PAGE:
Similarly, of the JEDB Regions – Nuwara Eliya, Badulla, Hatton, Avissawella, Kurunegala, Chilaw and Kandy, to the best of my knowledge, it was only the Kandy Region which was running at a loss. It would also be necessary to mention that the reason for the SLSPC’s Matale Region and the JEDB’s Kandy Region to run at a loss was due to estates in these regions being those, both the SLSPC and JEDB, inherited from the Usawasama and Janawasa’s around 1978.
The article also refers to the State-managed estates currently under the purview of the SLSPC and JEDB. These estates are all in the Kandy/Matale districts and were those which, after nationalization in 1972, were under the purview of the Usawasama and Janawasa until around 1978 when they were brought under the control of the JEDB and SLSPC. These estates had been considerably neglected during the period they were under the purview of the Usawasama and Janawasa, and despite much effort being put in, after they were brought under the purview of the JEDB and SLSPC, at the time of privatization, they were not considered suitable to be included amongst the RPCs. This alone shows that only the better estates of the SLSPC and JEDB were privatized.
Another, ‘benefit’ which accrued to the RPCs was that all proceeds on the sale of produce awaiting sale both with the Brokers or in stock on the estates (which was around six weeks production) at the time of the incorporation of the RPCs, were remitted to the RPCs and not the SLSPC or JEDB who had borne the cost of such produce being manufactured.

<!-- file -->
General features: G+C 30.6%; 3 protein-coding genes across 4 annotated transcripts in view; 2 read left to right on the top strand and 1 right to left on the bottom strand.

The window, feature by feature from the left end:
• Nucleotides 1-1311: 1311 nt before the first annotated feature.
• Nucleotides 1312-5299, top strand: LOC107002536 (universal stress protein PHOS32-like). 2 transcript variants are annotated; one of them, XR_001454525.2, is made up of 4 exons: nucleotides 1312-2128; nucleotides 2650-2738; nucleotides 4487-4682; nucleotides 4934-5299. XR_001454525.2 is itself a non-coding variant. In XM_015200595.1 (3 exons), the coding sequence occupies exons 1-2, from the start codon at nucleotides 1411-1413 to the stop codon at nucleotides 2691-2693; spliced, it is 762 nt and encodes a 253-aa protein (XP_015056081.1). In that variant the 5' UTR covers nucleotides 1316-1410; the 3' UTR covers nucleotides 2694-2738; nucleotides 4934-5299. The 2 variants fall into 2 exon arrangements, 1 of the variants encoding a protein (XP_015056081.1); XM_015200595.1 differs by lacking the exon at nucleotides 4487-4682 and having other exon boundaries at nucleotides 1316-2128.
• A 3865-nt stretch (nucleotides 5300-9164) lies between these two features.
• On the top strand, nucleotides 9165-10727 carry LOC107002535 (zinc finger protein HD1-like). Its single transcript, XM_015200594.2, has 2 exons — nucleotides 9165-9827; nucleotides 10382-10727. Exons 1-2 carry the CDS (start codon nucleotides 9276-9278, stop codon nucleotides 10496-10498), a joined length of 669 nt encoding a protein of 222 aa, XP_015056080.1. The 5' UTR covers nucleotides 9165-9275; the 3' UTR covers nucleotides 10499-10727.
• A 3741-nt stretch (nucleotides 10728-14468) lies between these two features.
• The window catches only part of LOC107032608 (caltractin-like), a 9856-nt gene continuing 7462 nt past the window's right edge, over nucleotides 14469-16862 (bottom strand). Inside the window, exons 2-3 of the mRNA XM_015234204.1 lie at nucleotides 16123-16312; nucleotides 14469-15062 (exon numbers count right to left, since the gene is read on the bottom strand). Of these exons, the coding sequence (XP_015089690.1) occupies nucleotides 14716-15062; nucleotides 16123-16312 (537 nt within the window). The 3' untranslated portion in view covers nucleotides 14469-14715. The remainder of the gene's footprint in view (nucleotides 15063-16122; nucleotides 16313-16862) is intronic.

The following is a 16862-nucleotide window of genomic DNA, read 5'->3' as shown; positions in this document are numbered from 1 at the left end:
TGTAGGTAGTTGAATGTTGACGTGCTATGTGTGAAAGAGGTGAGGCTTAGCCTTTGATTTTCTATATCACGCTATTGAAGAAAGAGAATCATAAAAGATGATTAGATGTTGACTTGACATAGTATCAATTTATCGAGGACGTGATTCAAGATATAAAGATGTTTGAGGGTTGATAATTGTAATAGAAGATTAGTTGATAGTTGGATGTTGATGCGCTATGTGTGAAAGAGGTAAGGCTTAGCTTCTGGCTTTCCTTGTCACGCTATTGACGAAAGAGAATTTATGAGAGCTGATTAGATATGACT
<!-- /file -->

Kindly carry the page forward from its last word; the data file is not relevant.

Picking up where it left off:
In fact, if the SLSPC and JEDB were able to obtain financing on the same basis as done by the RPCs, I am quite certain that these estates would have shown considerable progress, even exceeding that of some RPCs.
As regards the non-payment of statutory dues by the SLSPC and JEDB, this is not condoned. However, one must appreciate that it was obviously due to a serious lack of working capital.
With the infusion of funds by the Treasury, I am made to understand that most of these outstanding statutory dues have been settled. Despite all the facilities of obtaining easy finance available to RPCs, there are some among them too who have defaulted in making such payments as well as lease rentals payable to the State.
Therefore, the comparison of the estates currently with the SLSPC and JEDB with estates of the RPCs is similar to comparing ‘chalk and cheese’ and is therefore irrational.
With the facility available to the majority shareholder in mortgaging the assets of the RPC to raise financing, the financing obtained by the 17 RPCs listed on the Colombo Stock Exchange are given in the statement below with the details extracted for their last completed Annual Reports:
Poholiyadde also states that Rs 70 billion has been invested by the RPCs. Of this amount, it would be interesting to know;
a) How much of this was cash infused by the majority shareholder of the RPCs,